You’re in the cockpit of a B-1 bomber. It’s the middle of the night. You’re somewhere over northern New Mexico, slicing through the black sky at about 600 knots. There are four of you in the plane. The copilot to your right, his face made ghoulish by the green glow of the instrument panel. Seated behind you — you can see them if you strain — are your two weapons systems officers. Outside the aircraft is all engine noise and rushing air.
And then it happens: the plane begins to fall from the sky.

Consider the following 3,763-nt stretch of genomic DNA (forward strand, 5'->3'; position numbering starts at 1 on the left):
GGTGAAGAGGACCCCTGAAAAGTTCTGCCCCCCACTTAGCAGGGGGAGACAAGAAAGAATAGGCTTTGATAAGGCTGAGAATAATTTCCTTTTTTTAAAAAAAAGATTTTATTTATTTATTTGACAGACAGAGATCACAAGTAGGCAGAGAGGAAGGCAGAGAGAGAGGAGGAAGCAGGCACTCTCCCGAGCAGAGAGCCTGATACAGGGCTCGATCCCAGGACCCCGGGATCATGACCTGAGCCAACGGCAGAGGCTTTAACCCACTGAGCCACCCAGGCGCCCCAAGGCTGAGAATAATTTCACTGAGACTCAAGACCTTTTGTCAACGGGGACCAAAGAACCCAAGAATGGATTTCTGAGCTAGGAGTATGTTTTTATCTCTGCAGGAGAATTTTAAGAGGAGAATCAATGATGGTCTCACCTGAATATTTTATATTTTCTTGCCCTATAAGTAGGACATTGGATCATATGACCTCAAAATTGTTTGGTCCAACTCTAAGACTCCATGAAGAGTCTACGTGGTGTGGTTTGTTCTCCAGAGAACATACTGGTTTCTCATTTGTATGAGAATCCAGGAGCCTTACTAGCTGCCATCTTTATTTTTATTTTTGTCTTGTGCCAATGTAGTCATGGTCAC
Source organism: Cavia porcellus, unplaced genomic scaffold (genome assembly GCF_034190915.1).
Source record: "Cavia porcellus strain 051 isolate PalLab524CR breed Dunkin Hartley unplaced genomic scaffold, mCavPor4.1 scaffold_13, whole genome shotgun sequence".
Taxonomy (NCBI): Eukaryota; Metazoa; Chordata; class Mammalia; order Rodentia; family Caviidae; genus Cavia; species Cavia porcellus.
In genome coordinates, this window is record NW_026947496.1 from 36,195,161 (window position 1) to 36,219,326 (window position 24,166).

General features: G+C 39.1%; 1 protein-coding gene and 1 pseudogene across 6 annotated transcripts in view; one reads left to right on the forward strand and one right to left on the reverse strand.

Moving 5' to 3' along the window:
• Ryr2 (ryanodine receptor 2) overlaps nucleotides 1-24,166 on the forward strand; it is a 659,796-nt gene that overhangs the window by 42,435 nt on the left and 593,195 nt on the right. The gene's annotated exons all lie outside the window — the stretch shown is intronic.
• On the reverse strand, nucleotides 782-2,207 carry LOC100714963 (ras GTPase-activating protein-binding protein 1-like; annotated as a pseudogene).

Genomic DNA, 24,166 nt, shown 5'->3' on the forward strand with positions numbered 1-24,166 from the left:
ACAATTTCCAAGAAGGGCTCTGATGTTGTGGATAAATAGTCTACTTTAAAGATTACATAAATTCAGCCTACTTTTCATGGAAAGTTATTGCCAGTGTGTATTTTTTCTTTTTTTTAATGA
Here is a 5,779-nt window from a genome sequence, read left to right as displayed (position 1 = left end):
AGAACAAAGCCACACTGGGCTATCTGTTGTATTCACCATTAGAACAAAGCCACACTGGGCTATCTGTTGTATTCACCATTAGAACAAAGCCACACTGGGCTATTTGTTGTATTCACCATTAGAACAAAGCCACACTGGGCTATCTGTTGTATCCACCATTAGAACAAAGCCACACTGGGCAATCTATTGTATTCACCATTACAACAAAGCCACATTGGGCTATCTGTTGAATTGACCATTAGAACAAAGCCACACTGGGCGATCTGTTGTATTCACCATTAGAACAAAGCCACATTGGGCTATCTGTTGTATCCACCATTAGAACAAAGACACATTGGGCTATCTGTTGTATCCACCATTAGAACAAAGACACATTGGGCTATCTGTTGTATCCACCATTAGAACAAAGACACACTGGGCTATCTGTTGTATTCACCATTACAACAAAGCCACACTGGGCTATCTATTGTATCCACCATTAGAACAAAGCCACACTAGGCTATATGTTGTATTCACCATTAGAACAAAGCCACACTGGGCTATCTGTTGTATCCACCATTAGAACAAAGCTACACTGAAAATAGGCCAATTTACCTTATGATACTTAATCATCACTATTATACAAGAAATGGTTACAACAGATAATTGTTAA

You check your altimeter: 15,000 feet. You’re losing altitude. 10,000 now. 9,000. 8,000. The plane is no longer under your control. 3,000 feet, now 2,000. The ground closing in. You’re at 1,000 feet. And then, at precisely 500 feet above the desert floor, the 400,000 pound metal casket that is towing you earthward ceases its descent, landing like a feather on an invisible cushion of air.
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